As a piece in the new Texas Monthly illustrates, the traditional coming-of-age ceremony is becoming more elaborate all the time.
To watchers of MTV, elaborate parties for spoiled kids is nothing new. What sets a quinceañera apart, of course, is the religious element: in addition to ushering a girl to womanhood, it reaffirms her commitment to the church and involves a mass and a blessing. And the quinceañera involves a tacit element of sexual purity which parents in the article are quick to acknowledge. One mother says that she wanted her daughter to wear white because "it was the only time I could take her to the altar to be blessed and know that she was still pure." Whereas (tiny British dads aside) we hope that no one really thinks of a 13-year-old Bar Mitzvah as a man, the exchange of a doll for a bouquet, in the case of a 15-year-old girl, is more loaded: in the old days, the ceremony meant she was marriageable, and even now it's an ambiguous age between child and teen.
Elaborate quinceañeras are becoming the norm in communities like Rio Grande Valley, where even families of modest income budget for big parties. The parties used to be homegrown affairs, but that won't do these days. Part of this is a natural consequence of assimilation on the part of immigrants: Americans like parties big and showy. Some in the article suggest that it may have something to do with the fact that girls are marrying later, if at all; some of a wedding's emphasis is now placed on the quinceañera. As one girl puts it, "You don't know if you're ever going to get married, but everyone turns fifteen."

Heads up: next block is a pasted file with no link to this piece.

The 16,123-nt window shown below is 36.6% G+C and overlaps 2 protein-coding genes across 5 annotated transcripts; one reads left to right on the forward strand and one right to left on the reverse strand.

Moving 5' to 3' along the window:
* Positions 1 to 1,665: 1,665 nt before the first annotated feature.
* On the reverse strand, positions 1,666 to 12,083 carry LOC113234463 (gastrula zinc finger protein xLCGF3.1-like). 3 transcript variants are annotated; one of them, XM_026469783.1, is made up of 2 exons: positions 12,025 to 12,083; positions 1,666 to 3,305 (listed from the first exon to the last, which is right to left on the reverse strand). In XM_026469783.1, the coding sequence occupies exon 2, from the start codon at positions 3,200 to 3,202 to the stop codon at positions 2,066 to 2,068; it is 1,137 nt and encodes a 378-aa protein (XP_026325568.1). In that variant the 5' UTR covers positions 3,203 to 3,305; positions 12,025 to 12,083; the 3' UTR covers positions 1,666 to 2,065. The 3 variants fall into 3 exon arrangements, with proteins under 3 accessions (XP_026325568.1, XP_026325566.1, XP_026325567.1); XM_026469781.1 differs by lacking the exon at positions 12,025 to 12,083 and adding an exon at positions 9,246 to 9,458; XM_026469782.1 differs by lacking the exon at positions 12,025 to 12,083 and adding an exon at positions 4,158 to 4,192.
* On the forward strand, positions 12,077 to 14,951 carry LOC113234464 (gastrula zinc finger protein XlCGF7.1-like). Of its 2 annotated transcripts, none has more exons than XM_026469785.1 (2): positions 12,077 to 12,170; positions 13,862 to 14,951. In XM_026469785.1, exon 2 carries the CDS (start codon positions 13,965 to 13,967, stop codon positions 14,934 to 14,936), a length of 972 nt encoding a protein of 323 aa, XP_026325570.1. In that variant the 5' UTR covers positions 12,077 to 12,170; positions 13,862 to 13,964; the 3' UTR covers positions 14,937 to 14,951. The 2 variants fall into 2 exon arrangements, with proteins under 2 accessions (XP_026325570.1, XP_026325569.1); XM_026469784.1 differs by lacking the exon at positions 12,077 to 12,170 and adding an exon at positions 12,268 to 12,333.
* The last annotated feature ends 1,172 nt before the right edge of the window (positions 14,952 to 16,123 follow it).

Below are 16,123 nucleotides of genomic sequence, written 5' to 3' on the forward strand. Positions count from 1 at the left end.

The price of each gown, which the emcee did not divulge, ranged from $500 to $800. And that's just to outfit the birthday girl. She typically has fourteen damas, or attendants (one for each year of her life), who, like bridesmaids, wear identical dresses and may change into additional dresses or costumes if la quinceañera is performing a choreographed dance number as part of her debut. There are also the chambelans, the young men who serve as the damas' escorts, who usually rent tuxedos for the occasion.
The piece profiles one quinceañera, Elizabeth Miranda, whose "pink diamond"-theme party, is complete with visits to the giant "Latina Bridal and Quince Girl Expo" and the full complement of court, party, and dance routines. Elizabeth seems generally interested in honoring her Mexican culture, but is clearly psyched about being queen for a day. While her quinceañera's a far cry from some of the parties the piece describes - a particularly horrifying Phantom of the Opera-themed event springs to mind - it's a big deal. Indeed, some of the boys have been in so many of the ceremonies that they know the dance routines cold. As the author describes it, it's a thrilling day for a girl, and she really is getting the royal treatment. It is like a wedding, and while we can see the appeal, it's worrisome enough when an adult bride focuses all her energies on the superficials of one big day. Isn't it that much harder when that day comes so much sooner, and so is over so much earlier? As the ceremony indicates, 15 is just the beginning.
Sweet 15 [Texas Monthly]